Whether driving in Georgia or California, some laws are universal such as stopping at stop signs, going forward on green, or driving on the right side of the road. However, there are some traffic laws of which many Georgia drivers may be unfamiliar, and ignorance of the law is not a defense, even for a minor traffic offense. You can still receive a traffic ticket for offenses that are rarely enforced.
Georgia Traffic Laws That You May Not be Familiar With:
- Driving with headphones in both ears is illegal. When on the road, it is important for drivers to be able to hear road noise, honks or sirens from emergency vehicles, and other vehicles on the road. Wearing headphones or ear buds limits your ability to hear these sounds, and therefore, Georgia outlaws the practice. One thing to take note of is that it is only illegal to wear headphones over both ears. If you only have one ear bud in or headphones over one ear, then you are not breaking the law.
- Texting is illegal at any time while you are driving. Many people are aware that texting is illegal while driving. However, many people may not know that the vehicle does not have to be in motion for you to receive a ticket. If a driver is texting at a stoplight, then they can still be given a ticket. The only time you can text is when the vehicle is in "park," and placing a vehicle in "park" at a stop light is also illegal and can result in a ticket for impeding the flow of traffic.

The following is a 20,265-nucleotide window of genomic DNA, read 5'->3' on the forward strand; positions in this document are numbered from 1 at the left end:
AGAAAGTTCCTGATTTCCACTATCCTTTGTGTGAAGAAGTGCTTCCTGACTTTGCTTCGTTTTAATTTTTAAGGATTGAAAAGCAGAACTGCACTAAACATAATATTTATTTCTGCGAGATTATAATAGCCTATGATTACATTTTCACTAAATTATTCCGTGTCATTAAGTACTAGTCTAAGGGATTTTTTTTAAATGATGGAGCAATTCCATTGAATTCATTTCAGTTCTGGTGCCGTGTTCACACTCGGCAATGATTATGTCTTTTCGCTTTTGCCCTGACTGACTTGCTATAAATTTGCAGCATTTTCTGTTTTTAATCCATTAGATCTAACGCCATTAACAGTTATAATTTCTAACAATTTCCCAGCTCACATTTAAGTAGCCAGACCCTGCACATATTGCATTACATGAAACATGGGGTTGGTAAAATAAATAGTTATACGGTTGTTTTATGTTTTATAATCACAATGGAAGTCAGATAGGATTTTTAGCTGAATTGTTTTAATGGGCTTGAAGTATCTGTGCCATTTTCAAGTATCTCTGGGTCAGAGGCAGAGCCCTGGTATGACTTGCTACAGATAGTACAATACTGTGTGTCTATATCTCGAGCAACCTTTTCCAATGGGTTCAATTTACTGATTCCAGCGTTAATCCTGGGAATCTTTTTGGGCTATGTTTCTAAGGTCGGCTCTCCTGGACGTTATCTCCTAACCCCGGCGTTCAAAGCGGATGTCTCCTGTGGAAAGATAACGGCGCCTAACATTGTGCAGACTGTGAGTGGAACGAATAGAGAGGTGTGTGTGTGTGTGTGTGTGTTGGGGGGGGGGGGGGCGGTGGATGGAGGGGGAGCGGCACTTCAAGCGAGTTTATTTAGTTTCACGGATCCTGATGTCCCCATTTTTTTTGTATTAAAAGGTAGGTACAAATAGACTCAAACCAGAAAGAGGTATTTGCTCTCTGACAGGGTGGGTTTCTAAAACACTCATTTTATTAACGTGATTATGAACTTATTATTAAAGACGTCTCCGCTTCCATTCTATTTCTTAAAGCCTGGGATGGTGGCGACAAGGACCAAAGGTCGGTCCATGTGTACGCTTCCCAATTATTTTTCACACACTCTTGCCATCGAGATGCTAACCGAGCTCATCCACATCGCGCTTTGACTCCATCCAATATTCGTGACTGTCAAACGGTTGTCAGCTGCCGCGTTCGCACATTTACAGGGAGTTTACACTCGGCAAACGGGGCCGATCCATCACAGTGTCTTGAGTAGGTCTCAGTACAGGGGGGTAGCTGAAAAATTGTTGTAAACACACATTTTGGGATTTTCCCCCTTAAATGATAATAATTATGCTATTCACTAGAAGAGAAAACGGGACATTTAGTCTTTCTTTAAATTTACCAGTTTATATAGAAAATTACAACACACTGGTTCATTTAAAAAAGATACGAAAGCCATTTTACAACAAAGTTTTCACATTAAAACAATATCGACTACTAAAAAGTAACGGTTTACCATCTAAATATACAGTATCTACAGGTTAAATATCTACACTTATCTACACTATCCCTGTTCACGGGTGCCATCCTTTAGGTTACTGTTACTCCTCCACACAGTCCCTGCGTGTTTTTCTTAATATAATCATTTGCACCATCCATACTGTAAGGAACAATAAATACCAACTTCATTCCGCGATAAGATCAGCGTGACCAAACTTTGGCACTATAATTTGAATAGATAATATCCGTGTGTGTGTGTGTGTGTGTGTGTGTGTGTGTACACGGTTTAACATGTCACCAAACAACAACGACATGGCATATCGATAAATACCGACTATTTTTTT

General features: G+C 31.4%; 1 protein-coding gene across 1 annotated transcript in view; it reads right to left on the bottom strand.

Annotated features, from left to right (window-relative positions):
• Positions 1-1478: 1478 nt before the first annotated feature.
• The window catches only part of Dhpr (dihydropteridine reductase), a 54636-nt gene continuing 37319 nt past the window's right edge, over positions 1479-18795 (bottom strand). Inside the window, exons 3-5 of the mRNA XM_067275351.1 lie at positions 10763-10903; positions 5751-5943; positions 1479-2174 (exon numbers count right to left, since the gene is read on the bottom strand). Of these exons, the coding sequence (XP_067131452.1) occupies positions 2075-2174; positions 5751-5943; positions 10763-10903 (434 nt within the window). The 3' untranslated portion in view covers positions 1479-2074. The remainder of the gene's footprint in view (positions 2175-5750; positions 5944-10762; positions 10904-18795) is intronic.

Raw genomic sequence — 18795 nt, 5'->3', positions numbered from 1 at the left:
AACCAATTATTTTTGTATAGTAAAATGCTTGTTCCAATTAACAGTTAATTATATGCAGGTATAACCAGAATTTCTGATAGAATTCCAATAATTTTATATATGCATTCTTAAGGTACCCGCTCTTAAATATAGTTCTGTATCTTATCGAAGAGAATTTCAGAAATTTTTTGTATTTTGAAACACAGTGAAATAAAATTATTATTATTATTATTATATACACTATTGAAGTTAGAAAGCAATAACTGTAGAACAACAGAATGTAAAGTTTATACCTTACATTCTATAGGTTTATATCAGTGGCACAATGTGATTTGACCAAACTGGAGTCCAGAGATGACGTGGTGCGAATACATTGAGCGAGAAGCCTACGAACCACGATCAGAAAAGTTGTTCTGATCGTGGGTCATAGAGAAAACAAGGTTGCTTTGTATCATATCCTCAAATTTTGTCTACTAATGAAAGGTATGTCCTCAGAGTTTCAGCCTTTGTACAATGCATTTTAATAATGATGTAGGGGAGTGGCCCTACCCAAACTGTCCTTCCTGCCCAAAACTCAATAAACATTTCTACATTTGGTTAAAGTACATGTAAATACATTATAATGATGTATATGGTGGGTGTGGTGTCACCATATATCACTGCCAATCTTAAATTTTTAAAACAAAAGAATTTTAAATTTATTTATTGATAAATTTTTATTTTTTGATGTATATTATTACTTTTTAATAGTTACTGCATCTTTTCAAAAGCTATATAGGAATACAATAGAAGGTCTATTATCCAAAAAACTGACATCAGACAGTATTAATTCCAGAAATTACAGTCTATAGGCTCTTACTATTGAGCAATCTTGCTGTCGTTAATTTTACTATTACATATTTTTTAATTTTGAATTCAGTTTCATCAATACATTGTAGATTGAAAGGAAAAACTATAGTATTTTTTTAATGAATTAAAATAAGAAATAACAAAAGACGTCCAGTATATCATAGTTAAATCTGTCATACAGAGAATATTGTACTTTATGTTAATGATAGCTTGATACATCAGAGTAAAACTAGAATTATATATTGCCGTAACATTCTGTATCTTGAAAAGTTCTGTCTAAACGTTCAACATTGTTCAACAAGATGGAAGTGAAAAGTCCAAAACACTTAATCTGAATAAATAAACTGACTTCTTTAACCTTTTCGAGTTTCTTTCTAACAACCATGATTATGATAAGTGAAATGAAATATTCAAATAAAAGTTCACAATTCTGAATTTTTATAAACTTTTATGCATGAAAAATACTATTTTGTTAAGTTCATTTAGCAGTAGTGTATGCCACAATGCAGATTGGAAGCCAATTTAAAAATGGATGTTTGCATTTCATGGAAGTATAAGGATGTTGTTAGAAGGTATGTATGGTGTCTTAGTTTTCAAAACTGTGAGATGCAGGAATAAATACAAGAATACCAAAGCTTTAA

- Drivers under 18 are prohibited from all cell phone use while driving. Georgia law prohibits drivers under 18 from either handheld or hands-free cell phone use while driving. This includes while being stopped at a traffic light. Driver's under the age of 18 must be legally parked to place a call, even if it is hands-free.
Last clear chance law. Even if you are not at fault in an accident, you can still be held liable if you have the last clear chance to avoid an accident and fail to do so.
Example: A man was driving along, and another car ran a red light and was headed straight for him. The man could have avoided the accident by swerving off the road into a parking lot, but he does not. The defendant could argue that the man had the last clear chance to avoid the accident by swerving into the parking lot, and because he did not, then he would not recover damages against the other driver.
- Do not drive slowly in the left lane. If you are driving in the left lane of an interstate or highway in Georgia, you must move over into another lane if a faster car comes up behind you. It does not matter whether you are going the speed limit; regardless you must still get over. Interestingly, even a person exceeding the speed limit must move over to allow a fast driver to pass.
Being knowledgeable of your state's traffic laws is very important. You put yourself and others at risk when you get behind the wheel of a car without knowing the laws. If you or a loved one has been charged with a traffic violation in Georgia, you need legal representation. Lawson and Berry and their team of Georgia Traffic Attorneys have decades of experience and are ready to assist with your case. Contact them today for a free case evaluation.